Visitors face Dh500 fee in visa overhaul
Haneen Dajani and Meera al Sayegh for THE NATIONAL
Last Updated: June 08. 2008 11:18PM UAE / June 8. 2008 7:18PM GMT
Miriam Najam, an immigration officer, deals with people at passport control, in the departures section of Dubai International Airport. Randi Sokoloff / The National
Many visitors will have to pay at least Dh500 (US$136) to enter the UAE under an overhaul of the visa system announced yesterday that is also intended to enable authorities to keep better track of them.
Four extra categories of visas will be added when the changes come into force on August 1, and a series of charges will be levied for some types of stays, including a Dh500 fee for a 30-day visitor’s visa.
Major Gen Mohammed al Khaili, the director general of the Naturalisation and Residence Department, also outlined several amendments to the current visa rules, following a decision by General Sheikh Saif bin Zayed, the Interior Minister.
“As the country is constantly growing and developing, there are more reasons for people to visit, therefore it is necessary to develop the current visa system to match the various types of visits,” said Major Gen Khalili.
The shake-up will create another layer of security at the country’s borders, with more detailed information sought on exactly why each visitor is here.
The new categories include a study visa, a medical visa for those obtaining treatment, an “exhibition and conference” visa and one for guests of the Government.
Other amendments include creating two types of visit visas – short-term and long-term – that will allow holders to stay for 30 days and 90 days, respectively.
At Dh1,000, the cost of the 90-day visa will be double that for a 30-day visit and the fees will apply to people visiting the country to stay with friends or relatives. The 30-day visa can be renewed for a further 30 days, at a cost of Dh500 per person.
For tourists who book into hotels or who book holidays through a registered tour operator or agency, the visit visa will not be required. Instead, they must carry a tourist visa, costing Dh100, which can be issued through the hotel or agency. The tourist company will have to pay Dh75,000 to the Government when opening the agency and a refundable Dh1,000 for every visa for tourists from certain countries.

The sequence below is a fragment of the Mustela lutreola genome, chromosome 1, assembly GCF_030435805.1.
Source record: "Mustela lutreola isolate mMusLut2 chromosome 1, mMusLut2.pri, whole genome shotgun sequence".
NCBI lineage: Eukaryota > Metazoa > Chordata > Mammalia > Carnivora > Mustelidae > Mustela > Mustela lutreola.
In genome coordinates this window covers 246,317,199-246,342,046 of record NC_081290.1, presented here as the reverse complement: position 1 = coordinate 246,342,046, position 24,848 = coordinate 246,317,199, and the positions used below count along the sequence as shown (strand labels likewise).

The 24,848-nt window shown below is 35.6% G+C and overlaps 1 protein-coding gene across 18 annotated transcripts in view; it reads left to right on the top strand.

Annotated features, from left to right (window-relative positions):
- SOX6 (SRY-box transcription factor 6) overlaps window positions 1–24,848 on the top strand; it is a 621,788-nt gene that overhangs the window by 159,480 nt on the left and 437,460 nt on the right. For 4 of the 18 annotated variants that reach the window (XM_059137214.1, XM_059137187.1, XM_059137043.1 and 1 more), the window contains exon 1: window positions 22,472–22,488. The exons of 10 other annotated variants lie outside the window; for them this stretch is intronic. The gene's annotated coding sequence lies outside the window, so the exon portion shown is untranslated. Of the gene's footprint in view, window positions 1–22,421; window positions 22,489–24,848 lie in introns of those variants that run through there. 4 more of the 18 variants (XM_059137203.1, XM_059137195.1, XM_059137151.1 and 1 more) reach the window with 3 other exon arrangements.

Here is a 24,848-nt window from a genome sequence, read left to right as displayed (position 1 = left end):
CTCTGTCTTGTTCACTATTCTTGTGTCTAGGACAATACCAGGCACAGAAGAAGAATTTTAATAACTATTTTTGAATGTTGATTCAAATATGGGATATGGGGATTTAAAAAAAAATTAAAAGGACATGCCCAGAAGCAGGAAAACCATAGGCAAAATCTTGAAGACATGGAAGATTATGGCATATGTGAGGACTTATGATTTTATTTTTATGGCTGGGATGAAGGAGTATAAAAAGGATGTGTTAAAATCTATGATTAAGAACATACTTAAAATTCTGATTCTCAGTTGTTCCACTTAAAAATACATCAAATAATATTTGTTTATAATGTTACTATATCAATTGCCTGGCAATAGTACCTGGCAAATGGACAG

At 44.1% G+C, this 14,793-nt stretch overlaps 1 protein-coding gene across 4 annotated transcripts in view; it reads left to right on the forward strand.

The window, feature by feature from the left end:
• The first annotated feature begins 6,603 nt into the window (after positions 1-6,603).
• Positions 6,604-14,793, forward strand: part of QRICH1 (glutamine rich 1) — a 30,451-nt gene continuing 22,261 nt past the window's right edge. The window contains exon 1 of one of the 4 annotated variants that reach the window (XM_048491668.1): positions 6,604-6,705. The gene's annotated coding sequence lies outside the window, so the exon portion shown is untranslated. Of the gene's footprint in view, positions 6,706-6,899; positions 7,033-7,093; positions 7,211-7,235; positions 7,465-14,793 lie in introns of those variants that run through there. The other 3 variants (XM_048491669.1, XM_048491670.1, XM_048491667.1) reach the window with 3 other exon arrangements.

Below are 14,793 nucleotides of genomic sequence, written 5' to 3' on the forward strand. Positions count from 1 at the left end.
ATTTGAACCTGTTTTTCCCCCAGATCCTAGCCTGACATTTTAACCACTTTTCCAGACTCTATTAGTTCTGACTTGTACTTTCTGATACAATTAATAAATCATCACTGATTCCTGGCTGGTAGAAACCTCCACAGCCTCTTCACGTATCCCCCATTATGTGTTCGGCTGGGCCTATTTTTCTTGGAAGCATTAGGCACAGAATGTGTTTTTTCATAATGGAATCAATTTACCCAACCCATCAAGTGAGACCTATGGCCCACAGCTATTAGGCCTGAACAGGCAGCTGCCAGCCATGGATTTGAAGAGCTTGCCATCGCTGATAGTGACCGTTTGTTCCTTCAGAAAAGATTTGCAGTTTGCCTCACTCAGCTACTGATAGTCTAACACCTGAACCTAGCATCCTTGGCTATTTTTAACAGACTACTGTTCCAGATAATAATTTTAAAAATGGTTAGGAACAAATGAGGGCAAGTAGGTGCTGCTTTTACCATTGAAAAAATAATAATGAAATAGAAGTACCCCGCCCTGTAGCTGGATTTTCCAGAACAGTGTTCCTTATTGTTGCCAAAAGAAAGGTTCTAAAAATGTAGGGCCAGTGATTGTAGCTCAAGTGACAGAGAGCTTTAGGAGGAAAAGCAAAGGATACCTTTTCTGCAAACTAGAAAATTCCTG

The company must be able to provide a full itinerary for the traveller for their stay. The visa requirements, which also stipulate that an individual must have health insurance valid for the period of his stay, will apply to all nationalities.
An official, who asked not to be named, said the proposed changes followed an investigation by the Ministry of Interior into visa violations that showed that many visitors misunderstood the conditions.
“The study concluded that narrower categories would make the entry system easier to navigate,” said the official. “The new categories are also intended to curb abuse of visit visas, which are used by many job-seekers to get into the country and then search for employment.”
The need for a medical visa had been identified, he said, “because many violators were using medical treatment as an excuse for overstaying their deadline”. The new visas would make it easier for visitors, said Col Darwish al Meheri, manager of the Department of Entry and Residency Permits.
“For instance, there was no category for students who come to the UAE for short-term courses, such as summer courses,” he said. “Under the new system, such visas could be issued by accredited research and educational facilities.”
A 90-day medical treatment permit will cost Dh1,000 and could be renewed for 90 days at a cost of Dh500. A student visa for short-term courses will be valid for 60 days at a cost of Dh1,000 and could be renewed twice for the same period at a cost of Dh500.
In addition, a visa to attend a conference or exhibition for a period of 30 days from date of entry could be issued at a cost of Dh100, in co-ordination with the event organiser. Applicants will pay a refundable Dh1,000 deposit, to ensure they leave on time. The visa issued by the Government for special guests has no time limit or fee.
Under the current system, foreigners can obtain a “multiple-visit visa” valid for six months, allowing 30-day visits, at a cost of Dh1,000. Under the new system each visit will be limited to 14 days, at a cost of Dh2,000.
A 96-hour transit visa will cost Dh100, used while passing through the country’s airports. The traveller must have a valid ticket for the next flight.
Gen Sheikh Saif bin Zayed promised Federal National Council officials last March that he would submit to the Cabinet new travel regulations for different visa types.
The council has asked the Ministry of Interior to tighten the procedures for issuing visitor visas amid fears that increasing numbers of criminals and beggars are entering the country.